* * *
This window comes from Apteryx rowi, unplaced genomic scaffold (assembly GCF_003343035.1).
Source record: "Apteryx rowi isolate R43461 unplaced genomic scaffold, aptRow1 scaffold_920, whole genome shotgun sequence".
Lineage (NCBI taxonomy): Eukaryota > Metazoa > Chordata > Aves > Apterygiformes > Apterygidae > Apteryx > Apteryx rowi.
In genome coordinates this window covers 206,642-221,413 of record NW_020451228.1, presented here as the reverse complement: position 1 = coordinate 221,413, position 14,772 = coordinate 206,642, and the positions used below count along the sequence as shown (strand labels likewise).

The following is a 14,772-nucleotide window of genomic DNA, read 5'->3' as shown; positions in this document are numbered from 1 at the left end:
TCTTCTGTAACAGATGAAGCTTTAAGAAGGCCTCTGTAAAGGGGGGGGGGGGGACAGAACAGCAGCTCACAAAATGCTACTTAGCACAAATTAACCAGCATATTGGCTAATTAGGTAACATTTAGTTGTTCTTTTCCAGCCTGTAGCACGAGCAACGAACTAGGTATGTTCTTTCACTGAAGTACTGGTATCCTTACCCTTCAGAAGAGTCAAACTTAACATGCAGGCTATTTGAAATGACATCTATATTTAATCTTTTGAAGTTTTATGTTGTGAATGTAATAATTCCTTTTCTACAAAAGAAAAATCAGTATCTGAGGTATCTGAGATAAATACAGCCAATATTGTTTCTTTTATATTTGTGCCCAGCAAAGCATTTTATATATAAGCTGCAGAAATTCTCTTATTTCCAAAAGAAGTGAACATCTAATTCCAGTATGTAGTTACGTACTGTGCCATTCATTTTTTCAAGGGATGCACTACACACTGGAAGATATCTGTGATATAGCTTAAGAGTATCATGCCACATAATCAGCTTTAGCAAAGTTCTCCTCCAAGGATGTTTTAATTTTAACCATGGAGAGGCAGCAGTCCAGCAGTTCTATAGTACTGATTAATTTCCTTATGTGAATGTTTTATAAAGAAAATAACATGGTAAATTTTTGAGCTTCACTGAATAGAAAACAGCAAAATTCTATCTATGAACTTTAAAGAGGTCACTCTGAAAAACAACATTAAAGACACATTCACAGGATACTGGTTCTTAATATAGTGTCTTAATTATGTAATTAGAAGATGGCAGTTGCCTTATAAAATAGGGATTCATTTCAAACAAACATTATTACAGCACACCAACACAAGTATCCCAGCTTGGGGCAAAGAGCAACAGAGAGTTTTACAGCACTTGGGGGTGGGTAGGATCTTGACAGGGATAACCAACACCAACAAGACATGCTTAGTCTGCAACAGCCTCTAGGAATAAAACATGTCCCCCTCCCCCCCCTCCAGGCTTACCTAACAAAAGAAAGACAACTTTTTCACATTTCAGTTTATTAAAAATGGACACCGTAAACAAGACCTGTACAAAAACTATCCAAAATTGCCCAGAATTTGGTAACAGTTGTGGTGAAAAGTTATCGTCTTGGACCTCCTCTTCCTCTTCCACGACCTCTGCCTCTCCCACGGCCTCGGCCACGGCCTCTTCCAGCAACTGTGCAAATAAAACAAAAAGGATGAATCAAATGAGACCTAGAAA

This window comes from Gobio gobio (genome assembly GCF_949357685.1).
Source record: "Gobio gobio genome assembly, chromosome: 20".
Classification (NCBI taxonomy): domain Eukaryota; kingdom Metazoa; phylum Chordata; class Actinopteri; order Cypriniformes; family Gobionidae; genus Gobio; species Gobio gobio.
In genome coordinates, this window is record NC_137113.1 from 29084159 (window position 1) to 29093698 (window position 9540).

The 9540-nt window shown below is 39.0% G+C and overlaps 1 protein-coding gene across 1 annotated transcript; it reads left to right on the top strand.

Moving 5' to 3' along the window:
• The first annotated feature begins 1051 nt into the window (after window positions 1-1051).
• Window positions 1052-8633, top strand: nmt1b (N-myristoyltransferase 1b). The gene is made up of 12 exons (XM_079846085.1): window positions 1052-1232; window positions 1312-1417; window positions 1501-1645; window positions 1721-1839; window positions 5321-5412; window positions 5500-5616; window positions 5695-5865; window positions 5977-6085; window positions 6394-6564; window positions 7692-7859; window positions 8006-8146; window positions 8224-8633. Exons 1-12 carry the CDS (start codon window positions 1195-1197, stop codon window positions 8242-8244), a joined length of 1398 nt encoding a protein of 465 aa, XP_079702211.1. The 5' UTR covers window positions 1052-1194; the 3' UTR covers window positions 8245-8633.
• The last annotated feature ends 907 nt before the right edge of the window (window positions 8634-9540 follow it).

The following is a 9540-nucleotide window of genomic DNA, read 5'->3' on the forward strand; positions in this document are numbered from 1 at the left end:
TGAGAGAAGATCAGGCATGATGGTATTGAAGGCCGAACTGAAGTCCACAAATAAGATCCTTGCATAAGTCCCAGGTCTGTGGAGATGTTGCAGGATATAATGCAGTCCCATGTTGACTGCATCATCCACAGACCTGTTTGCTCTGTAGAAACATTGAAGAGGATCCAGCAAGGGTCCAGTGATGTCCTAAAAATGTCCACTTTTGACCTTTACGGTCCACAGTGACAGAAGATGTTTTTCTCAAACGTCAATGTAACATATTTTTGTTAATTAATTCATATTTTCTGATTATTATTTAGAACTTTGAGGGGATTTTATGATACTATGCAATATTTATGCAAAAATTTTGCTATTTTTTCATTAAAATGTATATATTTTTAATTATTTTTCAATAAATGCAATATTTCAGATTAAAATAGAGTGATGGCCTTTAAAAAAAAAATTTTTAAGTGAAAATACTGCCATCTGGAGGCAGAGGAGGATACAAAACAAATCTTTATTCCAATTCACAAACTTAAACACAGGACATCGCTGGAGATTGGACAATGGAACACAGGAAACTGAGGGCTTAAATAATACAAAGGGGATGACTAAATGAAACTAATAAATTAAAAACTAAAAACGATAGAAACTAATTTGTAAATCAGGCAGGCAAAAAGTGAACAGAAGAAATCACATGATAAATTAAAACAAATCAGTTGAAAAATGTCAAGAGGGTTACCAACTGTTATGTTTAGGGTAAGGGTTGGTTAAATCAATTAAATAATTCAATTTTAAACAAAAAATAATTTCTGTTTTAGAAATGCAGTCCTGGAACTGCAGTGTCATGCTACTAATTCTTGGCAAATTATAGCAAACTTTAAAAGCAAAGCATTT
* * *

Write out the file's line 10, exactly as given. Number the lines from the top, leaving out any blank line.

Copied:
In genome coordinates, this window is record NC_137113.1 from 29084159 (window position 1) to 29093698 (window position 9540).